The Costa Rican President Carlos Alvarado signed a decree in February 2019 to fully decarbonize by the year 2050. “Decarbonisation is the great task of our generation and Costa Rica must be one of the first countries in the world to accomplish it, if not the first”. He has set a goal of zero-emission public transportation system by 2035. This is not the personal agenda of President Alvarado. This policy was pursued by his predecessor and there is a consensus among all the political parties of the country and continuity of policies by successive governments.
Costa Rica, where Latin America’s first COVID-19 case was reported on 6 March, is one of the most successful nations in the fight against the coronavirus. Its infection and death rates are lower than that of New Zealand. As of 21 May, the number of infections is 903 with 10 deaths in comparison to New Zealand’s 1503 cases and 21 deaths. The success was due to swift response and an excellent health care system. The Health Minister announced, “Those who present COVID-19 symptoms will be guaranteed medical attention and the State will assume the costs of treatment for those patients without the means to pay for it”. Costa Rica has universal healthcare, on which it spends a higher proportion (9.1% of GDP) of gross domestic product (GDP) than the OECD average of 9%.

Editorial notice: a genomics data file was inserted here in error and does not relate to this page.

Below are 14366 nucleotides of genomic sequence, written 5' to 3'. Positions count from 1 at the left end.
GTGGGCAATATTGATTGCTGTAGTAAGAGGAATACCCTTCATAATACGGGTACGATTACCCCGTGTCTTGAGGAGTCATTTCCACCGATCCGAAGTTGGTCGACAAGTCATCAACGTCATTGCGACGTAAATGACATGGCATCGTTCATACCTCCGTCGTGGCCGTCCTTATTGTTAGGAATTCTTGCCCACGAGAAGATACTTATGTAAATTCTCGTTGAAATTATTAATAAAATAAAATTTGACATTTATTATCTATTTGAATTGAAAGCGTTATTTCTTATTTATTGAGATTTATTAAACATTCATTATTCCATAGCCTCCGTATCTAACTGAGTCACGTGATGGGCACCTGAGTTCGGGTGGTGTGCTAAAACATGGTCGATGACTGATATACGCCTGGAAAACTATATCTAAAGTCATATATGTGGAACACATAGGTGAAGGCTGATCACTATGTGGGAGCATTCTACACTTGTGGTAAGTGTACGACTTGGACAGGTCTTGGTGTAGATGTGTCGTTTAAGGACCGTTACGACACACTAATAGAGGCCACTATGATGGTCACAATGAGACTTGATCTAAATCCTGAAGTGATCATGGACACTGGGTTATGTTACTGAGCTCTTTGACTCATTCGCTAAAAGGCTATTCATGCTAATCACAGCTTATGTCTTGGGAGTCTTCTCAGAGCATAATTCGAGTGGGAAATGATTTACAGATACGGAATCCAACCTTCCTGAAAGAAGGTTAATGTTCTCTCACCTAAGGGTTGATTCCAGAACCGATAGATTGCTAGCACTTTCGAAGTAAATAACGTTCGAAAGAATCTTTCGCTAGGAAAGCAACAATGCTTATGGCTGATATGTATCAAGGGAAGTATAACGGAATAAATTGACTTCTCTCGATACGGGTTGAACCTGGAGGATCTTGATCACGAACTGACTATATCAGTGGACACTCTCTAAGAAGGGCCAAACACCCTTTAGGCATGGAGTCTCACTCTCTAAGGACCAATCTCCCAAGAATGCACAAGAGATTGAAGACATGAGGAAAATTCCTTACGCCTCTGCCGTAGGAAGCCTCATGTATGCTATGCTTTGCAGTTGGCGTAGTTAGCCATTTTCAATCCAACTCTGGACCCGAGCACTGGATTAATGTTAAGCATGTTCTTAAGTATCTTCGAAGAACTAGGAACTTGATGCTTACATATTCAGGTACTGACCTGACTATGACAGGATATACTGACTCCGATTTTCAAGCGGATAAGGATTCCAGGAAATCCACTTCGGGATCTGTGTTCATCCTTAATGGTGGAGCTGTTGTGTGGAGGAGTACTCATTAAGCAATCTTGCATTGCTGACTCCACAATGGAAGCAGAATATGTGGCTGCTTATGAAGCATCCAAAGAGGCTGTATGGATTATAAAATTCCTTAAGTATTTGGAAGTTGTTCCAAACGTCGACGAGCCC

Of course, Costa Rica has its own share of challenges like poverty, inequality, corruption and growing crime. But the scale of these are much very lower than in the rest of Latin America. The Costa Ricans are happy people. The World’s Database of Happiness has ranked Costa Rica as being the number #1 Happiest Nation on the planet among 148 other countries.
Their spirit of happiness comes alive in the way they respond when you ask them Como Esta? (How are you?) Pura Vida.. They do not respond with the normal ‘ bien’ (well). They say cheerfully “Pura Vida”. Literally it means pure life. But what the Costa Ricans mean is ¨full of life¨.
Let us hope that the peaceful and Pura Vida spirit of Costa Rica will inspire OECD whose members can learn much from Costa Rica. It is time for OECD to go beyond economic statistics and policies and take into account values and spirit of life.
(The author is a Latin America expert. Views expressed are personal.)